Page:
Grimm's Fairy Stories
Rumpelstiltskin

Copyright© 2012 by Jacob Grimm and Wilhelm Grimm

There was once a poor Miller who had a beautiful daughter, and one day, having to go to speak with the King, he said, in order to make himself appear of consequence, that he had a daughter who could spin straw into gold. The King was very fond of gold, and thought to himself, "That is an art which would please me very well"; and so he said to the Miller, "If your daughter is so very clever, bring her to the castle in the morning, and I will put her to the proof."

As soon as she arrived the King led her into a chamber which was full of straw; and, giving her a wheel and a reel, he said, "Now set yourself to work, and if you have not spun this straw into gold by an early hour to-morrow, you must die." With these words he shut the room door, and left the maiden alone.

There she sat for a long time, thinking how to save her life; for she understood nothing of the art whereby straw might be spun into gold; and her perplexity increased more and more, till at last she began to weep. All at once the door opened, and in stepped a little Man, who said, "Good evening, fair maiden; why do you weep so sore?" "Ah," she replied, "I must spin this straw into gold, and I am sure I do not know how."

The little Man asked, "What will you give me if I spin it for you?"

"My necklace," said the maiden.

The Dwarf took it, placed himself in front of the wheel, and whirr, whirr, whirr, three times round, and the bobbin was full. Then he set up another, and whir, whir, whir, thrice round again, and a second bobbin was full; and so he went all night long, until all the straw was spun, and the bobbins were full of gold. At sunrise the King came, very much astonished to see the gold; the sight of which gladdened him, but did not make his heart less covetous. He caused the maiden to be led into another room, still larger, full of straw; and then he bade her spin it into gold during the night if she valued her life. The maiden was again quite at a loss what to do; but while she cried the door opened suddenly, as before, and the Dwarf appeared and asked her what she would give him in return for his assistance. "The ring off my finger," she replied. The little Man took the ring and began to spin at once, and by morning all the straw was changed to glistening gold. The King was rejoiced above measure at the sight of this, but still he was not satisfied, but, leading the maiden into another still larger room, full of straw as the others, he said, "This you must spin during the night; but if you accomplish it you shall be my bride." "For," thought he to himself, "a richer wife thou canst not have in all the world."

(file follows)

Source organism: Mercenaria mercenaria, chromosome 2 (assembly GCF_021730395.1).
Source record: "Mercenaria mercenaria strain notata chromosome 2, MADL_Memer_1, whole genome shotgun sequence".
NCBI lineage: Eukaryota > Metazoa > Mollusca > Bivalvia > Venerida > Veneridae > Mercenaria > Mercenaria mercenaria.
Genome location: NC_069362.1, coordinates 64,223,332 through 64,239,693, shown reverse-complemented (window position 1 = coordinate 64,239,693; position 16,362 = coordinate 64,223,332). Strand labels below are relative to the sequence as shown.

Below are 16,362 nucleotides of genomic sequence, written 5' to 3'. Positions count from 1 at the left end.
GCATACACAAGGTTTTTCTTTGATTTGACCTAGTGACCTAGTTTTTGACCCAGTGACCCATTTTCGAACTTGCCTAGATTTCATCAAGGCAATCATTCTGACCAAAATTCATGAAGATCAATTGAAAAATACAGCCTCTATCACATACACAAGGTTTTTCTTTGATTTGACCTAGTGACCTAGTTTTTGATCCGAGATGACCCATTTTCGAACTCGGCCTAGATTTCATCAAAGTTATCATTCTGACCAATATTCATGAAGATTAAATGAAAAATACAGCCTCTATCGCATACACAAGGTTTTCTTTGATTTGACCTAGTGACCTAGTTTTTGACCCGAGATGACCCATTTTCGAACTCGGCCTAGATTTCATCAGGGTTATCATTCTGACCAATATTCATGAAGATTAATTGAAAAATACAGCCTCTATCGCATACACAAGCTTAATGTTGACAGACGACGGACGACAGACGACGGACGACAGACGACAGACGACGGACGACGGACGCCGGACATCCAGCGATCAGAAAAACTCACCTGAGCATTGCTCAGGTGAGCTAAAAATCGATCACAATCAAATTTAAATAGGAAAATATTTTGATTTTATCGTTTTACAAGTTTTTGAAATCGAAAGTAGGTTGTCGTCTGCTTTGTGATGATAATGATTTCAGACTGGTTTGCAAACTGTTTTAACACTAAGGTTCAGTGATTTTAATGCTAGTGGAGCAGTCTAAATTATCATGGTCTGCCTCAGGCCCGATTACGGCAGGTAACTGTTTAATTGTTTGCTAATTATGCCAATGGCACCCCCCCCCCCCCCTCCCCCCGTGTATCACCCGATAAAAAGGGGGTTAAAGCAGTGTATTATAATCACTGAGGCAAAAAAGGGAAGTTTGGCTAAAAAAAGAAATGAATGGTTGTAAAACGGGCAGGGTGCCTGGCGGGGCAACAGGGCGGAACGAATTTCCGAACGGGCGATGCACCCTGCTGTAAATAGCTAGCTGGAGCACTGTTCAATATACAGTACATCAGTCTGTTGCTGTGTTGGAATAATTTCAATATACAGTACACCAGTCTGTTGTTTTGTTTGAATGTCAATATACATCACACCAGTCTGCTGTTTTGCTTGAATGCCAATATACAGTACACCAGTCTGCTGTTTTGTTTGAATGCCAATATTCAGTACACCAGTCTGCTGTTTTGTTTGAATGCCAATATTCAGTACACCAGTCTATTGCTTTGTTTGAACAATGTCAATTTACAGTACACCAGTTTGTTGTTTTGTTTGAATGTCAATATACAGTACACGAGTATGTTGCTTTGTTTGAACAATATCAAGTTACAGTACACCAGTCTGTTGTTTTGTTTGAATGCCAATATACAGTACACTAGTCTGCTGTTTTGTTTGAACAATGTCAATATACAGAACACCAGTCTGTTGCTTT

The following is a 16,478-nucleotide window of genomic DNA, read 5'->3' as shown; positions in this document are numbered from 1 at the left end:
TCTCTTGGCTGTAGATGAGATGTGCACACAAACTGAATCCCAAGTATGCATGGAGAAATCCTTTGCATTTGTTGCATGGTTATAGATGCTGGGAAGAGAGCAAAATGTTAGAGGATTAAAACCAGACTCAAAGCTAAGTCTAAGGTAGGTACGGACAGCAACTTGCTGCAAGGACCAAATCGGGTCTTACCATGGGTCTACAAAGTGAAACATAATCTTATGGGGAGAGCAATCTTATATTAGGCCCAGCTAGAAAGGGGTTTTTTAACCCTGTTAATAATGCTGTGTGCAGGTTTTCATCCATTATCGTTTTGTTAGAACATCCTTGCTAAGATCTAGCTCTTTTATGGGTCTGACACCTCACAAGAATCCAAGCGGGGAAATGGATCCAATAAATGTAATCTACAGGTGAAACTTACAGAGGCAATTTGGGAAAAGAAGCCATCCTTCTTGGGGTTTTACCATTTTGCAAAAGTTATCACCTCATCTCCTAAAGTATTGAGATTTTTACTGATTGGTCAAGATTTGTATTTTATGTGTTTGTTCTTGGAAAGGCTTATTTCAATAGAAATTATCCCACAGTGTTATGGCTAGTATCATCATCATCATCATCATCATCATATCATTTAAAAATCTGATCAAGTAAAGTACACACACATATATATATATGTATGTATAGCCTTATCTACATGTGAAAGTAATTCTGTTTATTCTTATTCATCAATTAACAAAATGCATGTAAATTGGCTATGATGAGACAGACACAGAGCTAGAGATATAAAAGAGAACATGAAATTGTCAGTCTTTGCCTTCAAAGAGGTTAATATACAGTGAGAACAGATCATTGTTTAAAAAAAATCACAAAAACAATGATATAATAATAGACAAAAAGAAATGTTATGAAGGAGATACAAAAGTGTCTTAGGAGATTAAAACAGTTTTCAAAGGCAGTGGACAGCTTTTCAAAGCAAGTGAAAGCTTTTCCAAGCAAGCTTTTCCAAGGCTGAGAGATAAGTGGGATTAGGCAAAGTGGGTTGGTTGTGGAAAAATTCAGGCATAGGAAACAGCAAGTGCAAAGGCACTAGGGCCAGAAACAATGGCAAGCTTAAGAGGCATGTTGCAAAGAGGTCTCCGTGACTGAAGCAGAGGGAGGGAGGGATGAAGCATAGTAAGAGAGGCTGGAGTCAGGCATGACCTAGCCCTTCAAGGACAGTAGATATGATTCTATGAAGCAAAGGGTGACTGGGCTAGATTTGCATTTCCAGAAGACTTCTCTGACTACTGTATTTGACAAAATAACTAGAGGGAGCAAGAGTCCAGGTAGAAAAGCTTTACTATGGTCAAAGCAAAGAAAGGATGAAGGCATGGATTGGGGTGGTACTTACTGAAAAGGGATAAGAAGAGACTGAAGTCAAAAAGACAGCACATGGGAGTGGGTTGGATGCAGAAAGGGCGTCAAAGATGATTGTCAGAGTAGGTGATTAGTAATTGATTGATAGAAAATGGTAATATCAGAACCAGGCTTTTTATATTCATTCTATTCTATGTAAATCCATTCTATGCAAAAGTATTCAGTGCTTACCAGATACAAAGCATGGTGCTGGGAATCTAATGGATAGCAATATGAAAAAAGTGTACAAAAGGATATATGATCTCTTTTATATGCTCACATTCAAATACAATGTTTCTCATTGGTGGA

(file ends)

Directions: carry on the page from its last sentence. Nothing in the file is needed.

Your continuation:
When the maiden was left alone, the Dwarf again appeared and asked, for the third time, "What will you give me to do this for you?"

"I have nothing left that I can give you," replied the maiden.

"Then promise me your first-born child if you become Queen," said he.

The Miller's daughter thought, "Who can tell if that will ever happen?" and, ignorant how else to help herself out of her trouble, she promised the Dwarf what he desired; and he immediately set about and finished the spinning. When morning came, and the King found all he had wished for done, he celebrated his wedding, and the Miller's fair daughter became Queen.

The gay times she had at the King's Court caused her to forget that she had made a very foolish promise.

 
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